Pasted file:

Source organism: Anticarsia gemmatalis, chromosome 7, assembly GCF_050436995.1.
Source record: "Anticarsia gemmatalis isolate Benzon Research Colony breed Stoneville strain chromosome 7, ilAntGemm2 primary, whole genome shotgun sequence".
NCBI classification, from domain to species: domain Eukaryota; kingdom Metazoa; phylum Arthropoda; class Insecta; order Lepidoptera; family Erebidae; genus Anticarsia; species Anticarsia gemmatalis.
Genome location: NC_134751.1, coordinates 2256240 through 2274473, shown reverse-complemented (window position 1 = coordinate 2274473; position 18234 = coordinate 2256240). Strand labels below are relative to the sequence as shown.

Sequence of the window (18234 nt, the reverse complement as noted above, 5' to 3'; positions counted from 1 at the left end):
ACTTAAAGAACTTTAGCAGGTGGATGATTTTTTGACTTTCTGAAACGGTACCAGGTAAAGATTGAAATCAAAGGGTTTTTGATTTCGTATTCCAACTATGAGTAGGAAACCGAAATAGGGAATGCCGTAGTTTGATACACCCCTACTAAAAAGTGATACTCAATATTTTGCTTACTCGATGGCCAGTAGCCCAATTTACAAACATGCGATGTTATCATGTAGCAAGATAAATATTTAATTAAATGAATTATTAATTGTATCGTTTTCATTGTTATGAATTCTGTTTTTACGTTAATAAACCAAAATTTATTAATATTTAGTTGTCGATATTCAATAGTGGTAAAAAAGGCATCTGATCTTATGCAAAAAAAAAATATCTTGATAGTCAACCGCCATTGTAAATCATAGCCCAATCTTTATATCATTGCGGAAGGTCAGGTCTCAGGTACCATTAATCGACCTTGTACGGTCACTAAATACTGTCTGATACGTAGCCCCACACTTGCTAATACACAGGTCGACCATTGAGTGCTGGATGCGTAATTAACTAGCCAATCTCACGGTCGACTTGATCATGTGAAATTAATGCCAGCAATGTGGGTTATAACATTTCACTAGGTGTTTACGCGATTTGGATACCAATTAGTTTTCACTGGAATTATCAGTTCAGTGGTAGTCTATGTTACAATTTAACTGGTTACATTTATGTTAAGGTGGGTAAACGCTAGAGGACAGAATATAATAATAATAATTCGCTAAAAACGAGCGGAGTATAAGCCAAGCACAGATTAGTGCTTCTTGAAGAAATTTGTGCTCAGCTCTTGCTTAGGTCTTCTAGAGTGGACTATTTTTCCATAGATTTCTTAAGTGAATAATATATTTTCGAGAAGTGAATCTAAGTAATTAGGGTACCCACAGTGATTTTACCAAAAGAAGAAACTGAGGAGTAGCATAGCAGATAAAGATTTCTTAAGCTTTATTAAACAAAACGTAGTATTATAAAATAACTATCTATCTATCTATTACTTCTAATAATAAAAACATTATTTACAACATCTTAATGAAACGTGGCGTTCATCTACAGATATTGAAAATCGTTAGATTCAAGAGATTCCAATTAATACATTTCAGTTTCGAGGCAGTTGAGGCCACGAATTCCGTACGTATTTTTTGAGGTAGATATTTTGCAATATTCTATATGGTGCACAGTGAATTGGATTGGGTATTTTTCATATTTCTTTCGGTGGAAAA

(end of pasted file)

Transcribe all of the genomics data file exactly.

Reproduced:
Source organism: Anticarsia gemmatalis, chromosome 7, assembly GCF_050436995.1.
Source record: "Anticarsia gemmatalis isolate Benzon Research Colony breed Stoneville strain chromosome 7, ilAntGemm2 primary, whole genome shotgun sequence".
NCBI classification, from domain to species: domain Eukaryota; kingdom Metazoa; phylum Arthropoda; class Insecta; order Lepidoptera; family Erebidae; genus Anticarsia; species Anticarsia gemmatalis.
Genome location: NC_134751.1, coordinates 2256240 through 2274473, shown reverse-complemented (window position 1 = coordinate 2274473; position 18234 = coordinate 2256240). Strand labels below are relative to the sequence as shown.

Sequence of the window (18234 nt, the reverse complement as noted above, 5' to 3'; positions counted from 1 at the left end):
ACTTAAAGAACTTTAGCAGGTGGATGATTTTTTGACTTTCTGAAACGGTACCAGGTAAAGATTGAAATCAAAGGGTTTTTGATTTCGTATTCCAACTATGAGTAGGAAACCGAAATAGGGAATGCCGTAGTTTGATACACCCCTACTAAAAAGTGATACTCAATATTTTGCTTACTCGATGGCCAGTAGCCCAATTTACAAACATGCGATGTTATCATGTAGCAAGATAAATATTTAATTAAATGAATTATTAATTGTATCGTTTTCATTGTTATGAATTCTGTTTTTACGTTAATAAACCAAAATTTATTAATATTTAGTTGTCGATATTCAATAGTGGTAAAAAAGGCATCTGATCTTATGCAAAAAAAAAATATCTTGATAGTCAACCGCCATTGTAAATCATAGCCCAATCTTTATATCATTGCGGAAGGTCAGGTCTCAGGTACCATTAATCGACCTTGTACGGTCACTAAATACTGTCTGATACGTAGCCCCACACTTGCTAATACACAGGTCGACCATTGAGTGCTGGATGCGTAATTAACTAGCCAATCTCACGGTCGACTTGATCATGTGAAATTAATGCCAGCAATGTGGGTTATAACATTTCACTAGGTGTTTACGCGATTTGGATACCAATTAGTTTTCACTGGAATTATCAGTTCAGTGGTAGTCTATGTTACAATTTAACTGGTTACATTTATGTTAAGGTGGGTAAACGCTAGAGGACAGAATATAATAATAATAATTCGCTAAAAACGAGCGGAGTATAAGCCAAGCACAGATTAGTGCTTCTTGAAGAAATTTGTGCTCAGCTCTTGCTTAGGTCTTCTAGAGTGGACTATTTTTCCATAGATTTCTTAAGTGAATAATATATTTTCGAGAAGTGAATCTAAGTAATTAGGGTACCCACAGTGATTTTACCAAAAGAAGAAACTGAGGAGTAGCATAGCAGATAAAGATTTCTTAAGCTTTATTAAACAAAACGTAGTATTATAAAATAACTATCTATCTATCTATTACTTCTAATAATAAAAACATTATTTACAACATCTTAATGAAACGTGGCGTTCATCTACAGATATTGAAAATCGTTAGATTCAAGAGATTCCAATTAATACATTTCAGTTTCGAGGCAGTTGAGGCCACGAATTCCGTACGTATTTTTTGAGGTAGATATTTTGCAATATTCTATATGGTGCACAGTGAATTGGATTGGGTATTTTTCATATTTCTTTCGGTGGAAAA